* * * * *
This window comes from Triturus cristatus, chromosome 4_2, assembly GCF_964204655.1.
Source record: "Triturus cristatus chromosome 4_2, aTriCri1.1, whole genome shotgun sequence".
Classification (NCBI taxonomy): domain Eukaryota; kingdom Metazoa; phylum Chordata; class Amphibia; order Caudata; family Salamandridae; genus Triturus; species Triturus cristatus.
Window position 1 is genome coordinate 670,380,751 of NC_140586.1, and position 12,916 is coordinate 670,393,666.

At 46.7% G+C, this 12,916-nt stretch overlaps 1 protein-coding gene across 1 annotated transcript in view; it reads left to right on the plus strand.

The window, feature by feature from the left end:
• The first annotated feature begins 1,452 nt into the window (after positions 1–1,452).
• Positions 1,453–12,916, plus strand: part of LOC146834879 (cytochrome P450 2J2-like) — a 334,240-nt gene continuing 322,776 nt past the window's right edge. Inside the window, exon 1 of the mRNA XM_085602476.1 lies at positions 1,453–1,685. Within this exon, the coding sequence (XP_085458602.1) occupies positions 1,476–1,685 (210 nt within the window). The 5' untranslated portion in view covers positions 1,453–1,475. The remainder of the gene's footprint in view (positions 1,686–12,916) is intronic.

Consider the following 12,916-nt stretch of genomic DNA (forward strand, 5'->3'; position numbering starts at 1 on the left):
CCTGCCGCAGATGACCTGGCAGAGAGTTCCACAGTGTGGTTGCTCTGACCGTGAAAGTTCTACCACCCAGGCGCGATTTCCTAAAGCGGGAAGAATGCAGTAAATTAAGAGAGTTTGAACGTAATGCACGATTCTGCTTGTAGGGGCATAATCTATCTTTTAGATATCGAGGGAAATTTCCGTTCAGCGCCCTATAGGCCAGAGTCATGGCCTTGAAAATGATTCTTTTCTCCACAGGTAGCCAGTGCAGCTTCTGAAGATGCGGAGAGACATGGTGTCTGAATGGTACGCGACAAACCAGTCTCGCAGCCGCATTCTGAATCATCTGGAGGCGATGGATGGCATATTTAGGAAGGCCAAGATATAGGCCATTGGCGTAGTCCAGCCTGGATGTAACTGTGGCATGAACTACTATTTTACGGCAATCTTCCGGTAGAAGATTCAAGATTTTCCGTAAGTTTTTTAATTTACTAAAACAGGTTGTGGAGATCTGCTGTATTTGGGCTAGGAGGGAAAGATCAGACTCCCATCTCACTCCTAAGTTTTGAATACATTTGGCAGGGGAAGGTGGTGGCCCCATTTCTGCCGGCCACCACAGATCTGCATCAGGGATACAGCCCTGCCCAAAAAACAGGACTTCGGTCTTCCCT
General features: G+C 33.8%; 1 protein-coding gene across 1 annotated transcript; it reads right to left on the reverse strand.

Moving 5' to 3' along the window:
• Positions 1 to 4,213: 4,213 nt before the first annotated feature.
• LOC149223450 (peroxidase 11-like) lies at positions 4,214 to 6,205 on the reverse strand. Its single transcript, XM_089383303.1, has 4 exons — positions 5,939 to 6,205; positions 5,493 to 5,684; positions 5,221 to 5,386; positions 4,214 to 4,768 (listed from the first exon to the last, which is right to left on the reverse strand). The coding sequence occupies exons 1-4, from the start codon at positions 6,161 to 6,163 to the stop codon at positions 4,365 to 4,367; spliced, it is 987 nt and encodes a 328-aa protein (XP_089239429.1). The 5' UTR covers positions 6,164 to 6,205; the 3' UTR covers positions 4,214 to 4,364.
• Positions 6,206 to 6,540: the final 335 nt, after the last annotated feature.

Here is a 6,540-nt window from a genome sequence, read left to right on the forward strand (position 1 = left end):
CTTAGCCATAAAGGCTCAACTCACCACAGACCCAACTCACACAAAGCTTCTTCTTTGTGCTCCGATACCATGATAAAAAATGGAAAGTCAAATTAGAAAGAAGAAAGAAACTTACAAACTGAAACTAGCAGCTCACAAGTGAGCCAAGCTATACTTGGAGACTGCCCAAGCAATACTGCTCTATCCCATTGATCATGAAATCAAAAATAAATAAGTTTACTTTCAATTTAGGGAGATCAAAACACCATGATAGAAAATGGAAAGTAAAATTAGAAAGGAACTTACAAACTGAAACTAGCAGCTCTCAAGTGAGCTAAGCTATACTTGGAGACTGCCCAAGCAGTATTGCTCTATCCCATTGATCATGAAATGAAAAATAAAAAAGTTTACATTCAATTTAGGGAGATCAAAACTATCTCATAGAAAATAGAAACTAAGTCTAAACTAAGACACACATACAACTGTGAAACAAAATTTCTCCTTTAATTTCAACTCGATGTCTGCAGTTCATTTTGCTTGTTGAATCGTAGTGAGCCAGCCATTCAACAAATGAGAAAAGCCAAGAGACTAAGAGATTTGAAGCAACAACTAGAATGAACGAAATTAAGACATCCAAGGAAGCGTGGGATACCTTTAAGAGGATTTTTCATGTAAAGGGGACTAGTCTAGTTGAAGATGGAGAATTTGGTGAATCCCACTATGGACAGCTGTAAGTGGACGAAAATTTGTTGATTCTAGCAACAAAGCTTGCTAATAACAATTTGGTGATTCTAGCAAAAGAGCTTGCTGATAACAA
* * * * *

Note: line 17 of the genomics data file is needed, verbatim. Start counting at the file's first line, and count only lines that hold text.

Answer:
CTTAGCCATAAAGGCTCAACTCACCACAGACCCAACTCACACAAAGCTTCTTCTTTGTGCTCCGATACCATGATAAAAAATGGAAAGTCAAATTAGAAAGAAGAAAGAAACTTACAAACTGAAACTAGCAGCTCACAAGTGAGCCAAGCTATACTTGGAGACTGCCCAAGCAATACTGCTCTATCCCATTGATCATGAAATCAAAAATAAATAAGTTTACTTTCAATTTAGGGAGATCAAAACACCATGATAGAAAATGGAAAGTAAAATTAGAAAGGAACTTACAAACTGAAACTAGCAGCTCTCAAGTGAGCTAAGCTATACTTGGAGACTGCCCAAGCAGTATTGCTCTATCCCATTGATCATGAAATGAAAAATAAAAAAGTTTACATTCAATTTAGGGAGATCAAAACTATCTCATAGAAAATAGAAACTAAGTCTAAACTAAGACACACATACAACTGTGAAACAAAATTTCTCCTTTAATTTCAACTCGATGTCTGCAGTTCATTTTGCTTGTTGAATCGTAGTGAGCCAGCCATTCAACAAATGAGAAAAGCCAAGAGACTAAGAGATTTGAAGCAACAACTAGAATGAACGAAATTAAGACATCCAAGGAAGCGTGGGATACCTTTAAGAGGATTTTTCATGTAAAGGGGACTAGTCTAGTTGAAGATGGAGAATTTGGTGAATCCCACTATGGACAGCTGTAAGTGGACGAAAATTTGTTGATTCTAGCAACAAAGCTTGCTAATAACAATTTGGTGATTCTAGCAAAAGAGCTTGCTGATAACAA